It seems you cannot put on the news or read a newspaper lately without observing some reference to equality, diversity or inclusion. It is an important and timely subject that all organisations need to take seriously. This is not simply about ensuring compliance with your legal obligations, such as those outlined in the Equality Act 2010. Rather, it is about creating a working culture that is truly inclusive, allowing people, irrespective of their background or personal characteristics, equal opportunities.
No two people are the same. Within society, there is diversity in a wide range of areas, including ethnicity, gender, religion, social background, disability, personality type and experience. Workplaces are seldom places of open prejudice or genuine malice, but tension can arise due to misunderstanding or ignorance of others.
Fundamentally, it is common decency to treat all people with dignity and respect, but there is also a strong business case for stronger diversity, equality and inclusion in the workplace. An inclusive culture can have a positive impact in many areas:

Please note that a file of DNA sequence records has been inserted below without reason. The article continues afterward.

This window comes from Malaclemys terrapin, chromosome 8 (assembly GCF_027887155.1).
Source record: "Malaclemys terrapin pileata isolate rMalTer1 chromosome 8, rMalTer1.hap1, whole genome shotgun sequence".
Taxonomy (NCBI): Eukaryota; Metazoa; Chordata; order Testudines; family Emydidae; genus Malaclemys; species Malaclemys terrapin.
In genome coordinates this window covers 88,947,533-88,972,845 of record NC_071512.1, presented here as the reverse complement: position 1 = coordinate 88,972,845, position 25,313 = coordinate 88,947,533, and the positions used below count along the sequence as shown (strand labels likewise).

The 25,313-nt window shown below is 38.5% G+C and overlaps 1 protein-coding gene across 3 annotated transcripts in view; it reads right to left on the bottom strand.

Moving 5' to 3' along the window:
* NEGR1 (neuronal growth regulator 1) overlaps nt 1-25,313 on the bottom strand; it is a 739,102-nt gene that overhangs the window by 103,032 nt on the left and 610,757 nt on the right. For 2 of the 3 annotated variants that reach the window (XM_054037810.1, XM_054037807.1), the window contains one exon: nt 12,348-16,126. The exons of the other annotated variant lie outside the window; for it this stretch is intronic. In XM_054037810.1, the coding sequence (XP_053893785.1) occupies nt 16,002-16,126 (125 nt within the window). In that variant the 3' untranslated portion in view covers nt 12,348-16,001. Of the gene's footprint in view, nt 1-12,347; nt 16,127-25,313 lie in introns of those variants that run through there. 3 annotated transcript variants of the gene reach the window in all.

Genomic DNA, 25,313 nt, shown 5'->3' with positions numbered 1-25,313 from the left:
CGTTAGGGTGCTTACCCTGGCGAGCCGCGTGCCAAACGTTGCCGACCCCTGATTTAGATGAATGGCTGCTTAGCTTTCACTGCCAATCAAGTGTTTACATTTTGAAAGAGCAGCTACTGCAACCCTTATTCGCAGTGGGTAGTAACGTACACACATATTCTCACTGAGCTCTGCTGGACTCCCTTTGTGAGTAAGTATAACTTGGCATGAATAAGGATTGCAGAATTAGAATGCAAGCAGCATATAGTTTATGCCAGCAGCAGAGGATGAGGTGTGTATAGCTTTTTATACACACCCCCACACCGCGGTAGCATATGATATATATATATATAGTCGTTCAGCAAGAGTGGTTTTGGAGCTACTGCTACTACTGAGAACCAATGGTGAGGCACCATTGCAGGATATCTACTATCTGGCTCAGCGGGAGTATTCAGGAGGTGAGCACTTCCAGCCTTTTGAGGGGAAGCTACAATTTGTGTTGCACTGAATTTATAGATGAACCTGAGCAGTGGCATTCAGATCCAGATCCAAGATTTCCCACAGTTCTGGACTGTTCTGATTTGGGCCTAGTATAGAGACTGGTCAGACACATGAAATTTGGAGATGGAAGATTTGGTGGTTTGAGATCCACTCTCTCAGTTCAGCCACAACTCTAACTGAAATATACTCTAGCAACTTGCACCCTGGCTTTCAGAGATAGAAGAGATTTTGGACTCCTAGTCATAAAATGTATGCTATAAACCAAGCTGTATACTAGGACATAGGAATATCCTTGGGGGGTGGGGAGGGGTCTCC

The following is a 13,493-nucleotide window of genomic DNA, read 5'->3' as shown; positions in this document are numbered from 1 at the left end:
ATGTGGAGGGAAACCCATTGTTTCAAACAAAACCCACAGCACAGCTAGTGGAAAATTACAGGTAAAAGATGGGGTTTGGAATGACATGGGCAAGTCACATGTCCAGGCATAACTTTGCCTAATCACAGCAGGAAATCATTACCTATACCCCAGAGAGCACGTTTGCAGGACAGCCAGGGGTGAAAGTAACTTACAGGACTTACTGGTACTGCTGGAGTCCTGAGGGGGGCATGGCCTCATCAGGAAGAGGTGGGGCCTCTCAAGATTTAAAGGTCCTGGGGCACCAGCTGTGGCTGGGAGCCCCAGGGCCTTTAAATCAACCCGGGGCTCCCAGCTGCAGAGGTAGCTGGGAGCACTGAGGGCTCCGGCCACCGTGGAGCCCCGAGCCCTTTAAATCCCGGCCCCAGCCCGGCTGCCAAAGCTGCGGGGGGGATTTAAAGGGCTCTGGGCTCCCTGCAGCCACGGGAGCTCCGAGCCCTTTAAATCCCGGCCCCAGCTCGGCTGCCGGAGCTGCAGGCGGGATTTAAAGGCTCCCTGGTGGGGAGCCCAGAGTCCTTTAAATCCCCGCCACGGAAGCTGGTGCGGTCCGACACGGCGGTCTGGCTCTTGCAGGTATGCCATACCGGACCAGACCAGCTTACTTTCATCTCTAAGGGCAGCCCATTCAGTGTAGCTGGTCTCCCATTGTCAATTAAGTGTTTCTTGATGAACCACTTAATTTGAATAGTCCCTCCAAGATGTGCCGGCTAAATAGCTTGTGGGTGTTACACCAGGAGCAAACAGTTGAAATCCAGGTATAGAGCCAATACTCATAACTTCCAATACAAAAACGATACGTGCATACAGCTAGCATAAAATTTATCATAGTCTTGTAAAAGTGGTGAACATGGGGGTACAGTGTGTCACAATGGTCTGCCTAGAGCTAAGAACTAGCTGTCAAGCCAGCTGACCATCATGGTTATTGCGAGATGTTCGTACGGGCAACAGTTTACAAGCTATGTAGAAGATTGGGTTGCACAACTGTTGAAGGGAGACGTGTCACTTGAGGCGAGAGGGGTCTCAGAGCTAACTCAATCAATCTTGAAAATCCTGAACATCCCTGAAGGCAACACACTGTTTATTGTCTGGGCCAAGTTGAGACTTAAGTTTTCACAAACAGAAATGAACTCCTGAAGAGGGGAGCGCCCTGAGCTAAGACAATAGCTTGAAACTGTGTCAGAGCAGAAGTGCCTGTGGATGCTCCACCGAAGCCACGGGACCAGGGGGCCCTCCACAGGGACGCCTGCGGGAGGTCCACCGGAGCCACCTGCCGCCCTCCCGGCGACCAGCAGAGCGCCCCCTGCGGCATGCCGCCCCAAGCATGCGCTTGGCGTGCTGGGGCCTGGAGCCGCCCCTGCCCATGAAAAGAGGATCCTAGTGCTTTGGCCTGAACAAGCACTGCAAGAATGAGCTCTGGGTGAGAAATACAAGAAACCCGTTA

The Recruitment of Talent
An inclusive organisation attracts people from a wide variety of backgrounds. If your organisation (or indeed your industry) is perceived as being unwelcoming to a certain group, these people may be reluctant to work for you. This means your business may miss out on valuable skills that can help your business grow and achieve its aims.
The same applies to keeping staff. If members of your team do not feel happy or comfortable in work, they may become less productive, stressed or may seek opportunities elsewhere. It’s important to ensure that your organisation has a flexible and inclusive culture, where everyone feels valued and appreciated. A happy team is usually a productive team!
Creativity and Innovation
Organisations with diverse teams have a wider pool of talent and experience. This can allow for new perspectives, ideas and creative solutions to problems.
A team, which is representative of society, is better placed to understand and empathise with the diverse needs of customers and clients. Being empathetic to customer needs is an important way to build effective relationships and help the business develop.
An inclusive and diverse workplace, therefore, brings a range of advantages and, by offering staff training, these benefits may be realised.
The Development Zone can help you with this. We’ve got a wide selection of courses relating to many aspects of equality, diversity and inclusion. March’s Course of the Month, Equality, Diversity and Inclusion, focuses on this theme and encourages learners to consider the diversity in their own social circles. It reflects on the dangers of discrimination and how an inclusive culture can help us in our interactions with our colleagues, our customers and people in general.